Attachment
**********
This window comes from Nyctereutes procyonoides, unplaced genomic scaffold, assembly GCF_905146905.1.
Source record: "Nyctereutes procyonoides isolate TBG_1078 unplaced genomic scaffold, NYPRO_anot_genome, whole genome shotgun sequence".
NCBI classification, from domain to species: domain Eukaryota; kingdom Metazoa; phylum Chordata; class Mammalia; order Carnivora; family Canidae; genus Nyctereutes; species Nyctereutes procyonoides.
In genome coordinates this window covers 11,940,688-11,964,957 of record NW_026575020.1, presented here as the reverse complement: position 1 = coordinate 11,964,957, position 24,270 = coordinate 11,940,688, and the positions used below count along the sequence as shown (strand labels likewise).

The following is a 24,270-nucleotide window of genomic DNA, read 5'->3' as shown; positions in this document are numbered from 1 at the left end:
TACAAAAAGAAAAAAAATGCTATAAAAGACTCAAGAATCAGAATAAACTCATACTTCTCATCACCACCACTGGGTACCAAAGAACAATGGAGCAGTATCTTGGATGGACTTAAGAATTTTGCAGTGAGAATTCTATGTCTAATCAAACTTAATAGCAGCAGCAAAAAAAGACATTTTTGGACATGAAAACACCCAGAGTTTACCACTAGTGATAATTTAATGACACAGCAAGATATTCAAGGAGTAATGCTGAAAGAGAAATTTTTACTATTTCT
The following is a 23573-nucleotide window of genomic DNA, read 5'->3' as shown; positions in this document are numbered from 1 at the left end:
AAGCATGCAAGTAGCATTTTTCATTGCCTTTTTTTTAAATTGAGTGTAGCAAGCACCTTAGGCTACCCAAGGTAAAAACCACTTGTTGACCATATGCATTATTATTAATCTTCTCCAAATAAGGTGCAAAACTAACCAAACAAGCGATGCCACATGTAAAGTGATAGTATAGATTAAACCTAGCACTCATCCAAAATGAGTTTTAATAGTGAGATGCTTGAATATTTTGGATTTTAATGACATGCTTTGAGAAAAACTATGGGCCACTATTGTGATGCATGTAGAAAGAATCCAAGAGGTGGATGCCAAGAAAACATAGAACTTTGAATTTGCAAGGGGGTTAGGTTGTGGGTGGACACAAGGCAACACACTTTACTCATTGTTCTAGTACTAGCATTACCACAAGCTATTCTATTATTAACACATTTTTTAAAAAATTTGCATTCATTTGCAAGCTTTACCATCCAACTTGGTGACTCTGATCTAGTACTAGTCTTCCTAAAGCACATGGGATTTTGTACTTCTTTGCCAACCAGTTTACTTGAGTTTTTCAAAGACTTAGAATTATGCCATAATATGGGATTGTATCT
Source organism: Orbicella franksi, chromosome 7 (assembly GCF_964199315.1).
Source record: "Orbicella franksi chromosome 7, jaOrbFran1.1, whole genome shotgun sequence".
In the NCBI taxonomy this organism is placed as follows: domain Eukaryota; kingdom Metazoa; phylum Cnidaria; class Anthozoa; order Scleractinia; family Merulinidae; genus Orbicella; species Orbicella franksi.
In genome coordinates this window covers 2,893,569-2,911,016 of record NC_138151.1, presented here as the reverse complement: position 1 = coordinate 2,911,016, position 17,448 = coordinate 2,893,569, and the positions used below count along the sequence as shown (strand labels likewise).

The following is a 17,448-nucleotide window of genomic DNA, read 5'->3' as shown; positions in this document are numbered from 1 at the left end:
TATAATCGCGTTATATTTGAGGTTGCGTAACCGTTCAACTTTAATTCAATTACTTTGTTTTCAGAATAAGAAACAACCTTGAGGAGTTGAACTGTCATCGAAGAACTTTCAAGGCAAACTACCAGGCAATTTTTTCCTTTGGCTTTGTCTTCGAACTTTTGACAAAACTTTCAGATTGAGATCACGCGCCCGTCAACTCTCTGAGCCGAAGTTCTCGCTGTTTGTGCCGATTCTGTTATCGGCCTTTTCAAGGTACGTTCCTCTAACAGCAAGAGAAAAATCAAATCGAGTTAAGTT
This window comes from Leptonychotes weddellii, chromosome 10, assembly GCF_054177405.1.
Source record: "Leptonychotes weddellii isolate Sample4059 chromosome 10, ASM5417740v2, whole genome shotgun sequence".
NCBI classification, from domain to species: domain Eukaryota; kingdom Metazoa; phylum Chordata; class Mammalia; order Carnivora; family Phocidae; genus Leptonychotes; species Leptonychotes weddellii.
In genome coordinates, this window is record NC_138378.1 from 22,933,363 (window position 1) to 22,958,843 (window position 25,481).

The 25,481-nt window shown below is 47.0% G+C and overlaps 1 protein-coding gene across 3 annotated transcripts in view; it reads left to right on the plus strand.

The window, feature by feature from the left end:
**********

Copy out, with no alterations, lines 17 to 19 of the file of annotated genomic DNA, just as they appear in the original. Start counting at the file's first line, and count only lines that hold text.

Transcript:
NCBI classification, from domain to species: domain Eukaryota; kingdom Metazoa; phylum Chordata; class Mammalia; order Carnivora; family Phocidae; genus Leptonychotes; species Leptonychotes weddellii.
In genome coordinates, this window is record NC_138378.1 from 22,933,363 (window position 1) to 22,958,843 (window position 25,481).

The 25,481-nt window shown below is 47.0% G+C and overlaps 1 protein-coding gene across 3 annotated transcripts in view; it reads left to right on the plus strand.